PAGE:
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Can Bicycle Traffic Infractions Affect Your Driver’s Licence and Car Insurance?

June 1, 2021
4 mins
A close-up of someone with their hands on the handlebars of a bike

Bicyclists rejoice! June is Bike Month in Toronto. With the sun shining and the world beneath your two-wheeler, it’s the perfect time of year to get out and ride. Best of all, people of all ages can ride a bike without worrying about licence plates, registration, having a driver’s licence, or car insurance.

That said, many motorists are also avid cyclists. But riding a bike instead of driving a car doesn’t mean you can flout the rules of the road. While it’s unlikely you’ll get in trouble for popping a wheelie on a bike so long as you don’t hurt anyone or do it in traffic, according to Ontario’s Highway Traffic Act, bicycles are vehicles and cyclists are subject to the same rules and fines drivers are for infractions.

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As a cyclist, you must share the road with other vehicles and obey all traffic laws. Of note, the sections of the Act that apply directly to cyclists include:

  • Stop signs – failing to stop at a stop sign is an $85 fine.
  • Traffic signals – failing to stop at a red light is an $85 fine or a $120 fine in designated community safety zones.
  • Slow moving traffic – any vehicle (including bikes) moving slower than the flow of traffic must use the right lane except when turning left or passing another vehicle. If you don’t, it’s an $85 fine.
  • Signalling a turn – failing to signal before turning left or right is an $85 fine.
  • Crosswalks – failing to yield or stop for pedestrians at a crosswalk is an $85 fine.
  • Riding in a crosswalk – walk your bike when crossing at a crosswalk or it’s an $85 fine.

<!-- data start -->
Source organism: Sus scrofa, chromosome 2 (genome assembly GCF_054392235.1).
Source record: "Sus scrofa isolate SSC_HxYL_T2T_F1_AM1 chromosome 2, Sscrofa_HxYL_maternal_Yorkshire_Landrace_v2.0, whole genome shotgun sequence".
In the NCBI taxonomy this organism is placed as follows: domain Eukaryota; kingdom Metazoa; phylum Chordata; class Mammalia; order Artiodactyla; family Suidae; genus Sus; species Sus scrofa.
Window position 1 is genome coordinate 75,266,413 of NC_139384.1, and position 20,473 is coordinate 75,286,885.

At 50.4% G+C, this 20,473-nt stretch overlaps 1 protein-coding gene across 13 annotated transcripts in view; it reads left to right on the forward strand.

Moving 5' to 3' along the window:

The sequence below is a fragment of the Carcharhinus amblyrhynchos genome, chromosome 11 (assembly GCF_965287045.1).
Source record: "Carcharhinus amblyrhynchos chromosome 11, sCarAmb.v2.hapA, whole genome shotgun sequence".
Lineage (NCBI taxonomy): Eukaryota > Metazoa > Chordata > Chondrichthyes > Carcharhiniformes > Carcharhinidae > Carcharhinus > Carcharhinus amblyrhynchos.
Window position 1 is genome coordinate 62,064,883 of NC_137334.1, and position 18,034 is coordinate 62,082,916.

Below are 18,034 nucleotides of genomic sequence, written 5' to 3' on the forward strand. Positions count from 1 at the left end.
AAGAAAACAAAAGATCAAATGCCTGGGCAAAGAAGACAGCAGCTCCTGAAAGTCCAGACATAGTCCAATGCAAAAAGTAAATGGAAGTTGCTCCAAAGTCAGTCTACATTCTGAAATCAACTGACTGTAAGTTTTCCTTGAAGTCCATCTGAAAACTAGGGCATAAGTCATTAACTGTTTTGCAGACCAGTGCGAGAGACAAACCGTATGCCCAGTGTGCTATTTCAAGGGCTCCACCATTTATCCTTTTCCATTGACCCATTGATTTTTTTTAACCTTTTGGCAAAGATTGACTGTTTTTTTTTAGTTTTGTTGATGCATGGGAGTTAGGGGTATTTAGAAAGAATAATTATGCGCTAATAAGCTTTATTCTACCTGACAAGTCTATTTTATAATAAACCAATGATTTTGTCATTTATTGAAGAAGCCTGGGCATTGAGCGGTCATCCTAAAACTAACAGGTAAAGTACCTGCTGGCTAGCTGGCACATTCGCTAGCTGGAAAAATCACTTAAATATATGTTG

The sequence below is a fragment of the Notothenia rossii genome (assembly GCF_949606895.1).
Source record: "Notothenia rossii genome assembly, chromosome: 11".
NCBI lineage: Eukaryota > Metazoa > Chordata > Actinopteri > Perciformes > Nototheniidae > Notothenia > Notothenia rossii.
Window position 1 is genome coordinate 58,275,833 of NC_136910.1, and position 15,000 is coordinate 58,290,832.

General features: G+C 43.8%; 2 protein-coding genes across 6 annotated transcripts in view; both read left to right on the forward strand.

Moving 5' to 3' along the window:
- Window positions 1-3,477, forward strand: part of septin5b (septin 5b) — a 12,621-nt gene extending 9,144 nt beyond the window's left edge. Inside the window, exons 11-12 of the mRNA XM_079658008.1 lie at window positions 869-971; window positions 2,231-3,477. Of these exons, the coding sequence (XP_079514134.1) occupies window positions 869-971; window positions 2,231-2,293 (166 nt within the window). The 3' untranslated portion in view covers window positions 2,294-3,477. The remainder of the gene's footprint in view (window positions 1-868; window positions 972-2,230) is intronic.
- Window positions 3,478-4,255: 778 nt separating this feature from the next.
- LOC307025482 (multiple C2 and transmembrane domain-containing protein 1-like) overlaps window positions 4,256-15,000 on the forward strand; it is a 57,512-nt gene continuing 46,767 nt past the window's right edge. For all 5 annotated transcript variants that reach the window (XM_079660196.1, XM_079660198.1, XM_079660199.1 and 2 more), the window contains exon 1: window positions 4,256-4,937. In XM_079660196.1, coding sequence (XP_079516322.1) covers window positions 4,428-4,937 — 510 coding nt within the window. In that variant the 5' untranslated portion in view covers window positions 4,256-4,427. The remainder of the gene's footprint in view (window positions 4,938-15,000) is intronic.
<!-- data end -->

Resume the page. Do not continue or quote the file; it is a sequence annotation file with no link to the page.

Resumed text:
• Streetcars – failing to stop two metres behind a streetcar’s doors and waiting for passengers to board or reach the curb is an $85 fine.
  • Stopped school buses – failing to stop for a school bus with flashing red lights is a $400 fine.
  • Adequate lights – a bike must have a white front light and rear red light or reflectors or it’s an $85 fine.
  • Bells and horns – a bike must be equipped with a working bell or horn, or you could get an $85 fine.
  • Brakes – A bike must have at least one brake system on the rear wheel or it’s an $85 fine.
  • Identification – all cyclists must stop and identify themselves to a police officer when required or it’s an $85 fine.
  • Passengers – riding double on a bike built for one person is an $85 fine.
  • Attaching to a vehicle – it’s illegal to attach to or hold onto a vehicle while riding a bike. If you do, it’s an $85 fine.
  • Helmets – all cyclists under the age of 18 must wear an approved bicycle helmet or it’s a $60 fine.
  • Dismounted bicyclist – if you’re walking your bike, you’re considered a pedestrian, and must walk on the left-hand side of the road facing traffic if there’s no sidewalk, or on the right-hand side of the road if it’s unsafe to cross the road to face traffic. If you’re walking your bike while on the road, it’s a $35 fine.
  • Expressways -- Cyclists are prohibited from riding expressways or highways such as the 400 series, the Queen Elizabeth Way, the Ottawa Queensway and other roads with ‘no bicycles’ signs posted or it’s an $85 fine.

Moreover, your municipality may have bicycling-related bylaws all cyclists are required to follow. For example, in Toronto it’s illegal for anyone 14 or older to ride a bike on a sidewalk (a $60 fine).

How do traffic violations on a bike affect your licence and insurance?

If you’re convicted of any of the above infractions, there should be no demerit points added to your driver’s licence. The key is to ensure the police officer who issues you the ticket states clearly on it that your fine is a cycling infraction, not a motor vehicle infraction.

A cycling infraction also has no impact on your car insurance premium either since, if you’re convicted or plead guilty to the charge, it won’t be added to your driving record.

Liam Lahey

Liam Lahey is a versatile marketer with experience as a staff and freelance writer for many business and technology publications and newspapers. He previously worked as the editor and media spokesperson for RATESDOTCA, handling home, auto, and travel insurance topics.

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